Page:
Welcome to my “Asia” series of paintings. My artwork references

  • Places I have been to (Great Wall of China, Xian, Beijing, Cuandixia, Guilin, Hong Kong, etc)
  • Challenging the “Sacred Cows”
  • Asian and ethnic culture, etc.


Asia is the largest continent in the world by both land area and population. It covers an area of more than 44 million square kilometres, about 30% of Earth’s total land area and 8% of Earth’s total surface area.

There are many ways to define the geographical region of Asia. For the purpose of this subject guide, it encompasses China, Japan, Korea and Mongolia; South Asia, which includes the Indian subcontinent; Central Asia which includes Tibet; and Southeast Asia encompassing Cambodia, Indonesia, Malaysia, Thailand and Vietnam. The art and culture of East Asia are unified by powerful philosophical schools of thought and linguistic systems such as Confucianism, Neo-Confucianism, the classical Chinese language (including the traditional Chinese script), Mahayana Buddhism, Zen/Chan Buddhism, Daoism, Shintoism (mainly in Japan) and Shamanism.

The traditional arts of the Indian subcontinent were made mostly to serve its indigenous religions, notably Hinduism, Buddhism, Jainism and Sikhism. Tibet and its art—largely based on Vajrayana Buddhism—are becoming increasingly better known as Tibetan Buddhism. Southeast Asia has diverse artistic traditions influenced by Animism, Theravada Buddhism, Islam, Christianity and Hinduism.

Sacred Cows are popular in India. The phrase means an idea, custom, or institution held, especially unreasonably, to be above criticism (with reference to the Hindus’ respect for the cow as a sacred animal). My post on Sacred Cows deals with this topic more fully and goes on to say why I challenge them.

I have been to several places. Notably, I have visited the historic Chuandixia Village. It was established during the Ming and Qing dynasties for more than five centuries. Chuandixia Village is also known as the Potala Palace; over 70 courtyards on the property. By walking through the village, you genuinely get a sense of what it was like to live in China during the Ming Dynasty. Much of the town is the same as during that time period. It is like stepping back in time and when I went there, cut off from civilisation. The nearest hospital; was miles away and there was no internet, etc.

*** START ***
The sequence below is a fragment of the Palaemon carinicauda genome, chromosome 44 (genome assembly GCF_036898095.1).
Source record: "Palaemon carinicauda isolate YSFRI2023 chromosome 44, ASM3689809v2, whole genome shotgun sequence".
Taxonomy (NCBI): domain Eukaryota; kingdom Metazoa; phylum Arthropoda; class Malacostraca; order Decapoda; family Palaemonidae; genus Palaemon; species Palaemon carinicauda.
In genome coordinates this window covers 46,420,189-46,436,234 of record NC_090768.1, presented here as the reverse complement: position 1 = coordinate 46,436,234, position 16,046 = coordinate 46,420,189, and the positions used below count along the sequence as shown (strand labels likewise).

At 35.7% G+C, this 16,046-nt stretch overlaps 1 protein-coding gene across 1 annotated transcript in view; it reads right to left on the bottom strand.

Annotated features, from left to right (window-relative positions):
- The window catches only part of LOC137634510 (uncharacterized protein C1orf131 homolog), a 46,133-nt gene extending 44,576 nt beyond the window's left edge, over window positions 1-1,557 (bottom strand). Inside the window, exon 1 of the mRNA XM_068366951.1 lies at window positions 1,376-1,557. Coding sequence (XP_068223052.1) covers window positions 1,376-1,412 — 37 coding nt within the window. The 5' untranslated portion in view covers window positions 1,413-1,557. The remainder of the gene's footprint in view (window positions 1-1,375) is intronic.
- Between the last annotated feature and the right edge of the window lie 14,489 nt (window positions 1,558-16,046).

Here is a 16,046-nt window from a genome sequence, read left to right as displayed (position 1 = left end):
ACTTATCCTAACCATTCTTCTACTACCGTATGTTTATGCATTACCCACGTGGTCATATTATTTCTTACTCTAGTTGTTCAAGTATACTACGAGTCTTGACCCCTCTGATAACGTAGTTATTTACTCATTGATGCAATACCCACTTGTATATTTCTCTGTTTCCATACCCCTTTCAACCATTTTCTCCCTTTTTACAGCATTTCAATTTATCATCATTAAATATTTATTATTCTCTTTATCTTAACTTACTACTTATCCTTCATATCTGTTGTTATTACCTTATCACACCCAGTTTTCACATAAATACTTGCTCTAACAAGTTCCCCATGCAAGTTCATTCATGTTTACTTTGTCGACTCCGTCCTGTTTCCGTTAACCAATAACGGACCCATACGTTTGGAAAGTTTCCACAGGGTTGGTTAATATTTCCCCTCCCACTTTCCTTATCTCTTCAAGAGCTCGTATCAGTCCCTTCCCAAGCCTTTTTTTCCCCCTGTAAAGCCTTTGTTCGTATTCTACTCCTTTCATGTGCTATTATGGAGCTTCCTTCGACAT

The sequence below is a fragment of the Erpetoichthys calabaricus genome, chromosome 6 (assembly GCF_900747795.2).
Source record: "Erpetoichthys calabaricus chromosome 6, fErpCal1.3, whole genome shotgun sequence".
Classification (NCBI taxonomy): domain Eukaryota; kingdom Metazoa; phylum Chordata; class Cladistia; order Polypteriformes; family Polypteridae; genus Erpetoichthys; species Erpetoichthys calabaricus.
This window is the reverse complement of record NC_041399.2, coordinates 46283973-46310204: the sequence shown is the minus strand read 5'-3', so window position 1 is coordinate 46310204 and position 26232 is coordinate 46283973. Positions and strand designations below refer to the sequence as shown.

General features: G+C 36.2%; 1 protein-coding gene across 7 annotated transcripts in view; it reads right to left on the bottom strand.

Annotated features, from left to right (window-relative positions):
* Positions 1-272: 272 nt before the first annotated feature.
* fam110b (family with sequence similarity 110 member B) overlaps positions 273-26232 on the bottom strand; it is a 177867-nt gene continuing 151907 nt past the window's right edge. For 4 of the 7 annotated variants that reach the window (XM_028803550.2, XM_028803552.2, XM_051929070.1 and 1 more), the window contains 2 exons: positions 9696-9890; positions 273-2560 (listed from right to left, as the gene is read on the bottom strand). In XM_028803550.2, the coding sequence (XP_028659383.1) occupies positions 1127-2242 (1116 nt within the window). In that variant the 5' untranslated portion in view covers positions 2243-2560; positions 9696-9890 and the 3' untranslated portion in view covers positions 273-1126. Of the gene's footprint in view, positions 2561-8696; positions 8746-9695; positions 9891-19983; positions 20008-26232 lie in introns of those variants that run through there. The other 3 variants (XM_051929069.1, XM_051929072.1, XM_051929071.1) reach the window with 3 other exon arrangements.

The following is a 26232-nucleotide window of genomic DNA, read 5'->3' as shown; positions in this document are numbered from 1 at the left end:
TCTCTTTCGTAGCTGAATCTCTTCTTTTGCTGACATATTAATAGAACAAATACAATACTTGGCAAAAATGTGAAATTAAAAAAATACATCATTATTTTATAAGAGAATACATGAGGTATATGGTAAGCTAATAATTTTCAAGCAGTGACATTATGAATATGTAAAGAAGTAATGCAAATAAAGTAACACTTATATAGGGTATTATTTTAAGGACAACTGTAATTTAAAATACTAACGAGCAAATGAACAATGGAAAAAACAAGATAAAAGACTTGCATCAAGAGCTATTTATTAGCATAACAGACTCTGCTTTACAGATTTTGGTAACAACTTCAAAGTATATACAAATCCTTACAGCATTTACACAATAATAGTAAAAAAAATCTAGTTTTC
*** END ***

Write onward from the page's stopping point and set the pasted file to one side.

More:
Teaching, education and learning have featured heavily in my life. This might be the reason why I love travelling. Travelling broadens the mind because the more unfamiliar the experience, the more you are learning. And naturally, this applies to every aspect of life. I like challenging myself in my art too – I try to make each picture a new journey.

The vast Asian continent has produced several forms of art that precede Western art. Antique pottery, massive bronze statue, sericulture, jade carving and stoneware, and calligraphy originated in China. In other industries, such as clay sculpting is unusual, Chinese creativity and innovation are unsurpassed, as is their contribution to painting and metalworking. Chinese sculptures’ giantism is well recognised. So, the west owes a lot to Asian culture…

There is a strong link between the evolution of Western art and the development of Asian art. Art from Asia has had a significant impact on European art and vice – versa. The traditions of Europe and Asia have been entwined through the Silk Road, the Era of Discovery, colonization, and more modern means, including the internet and industrialization

Nomadic art is particularly interesting. It can take many forms, including textiles, ceramics, jewelry, sculpture, and architecture. One of the most notable aspects of nomadic art is its connection to the natural world. It is a lesson I have incorporated into my work.

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Author: Piers Midwinter
I am an artist and teacher. I live and work in Ho Chi Minh, Vietnam.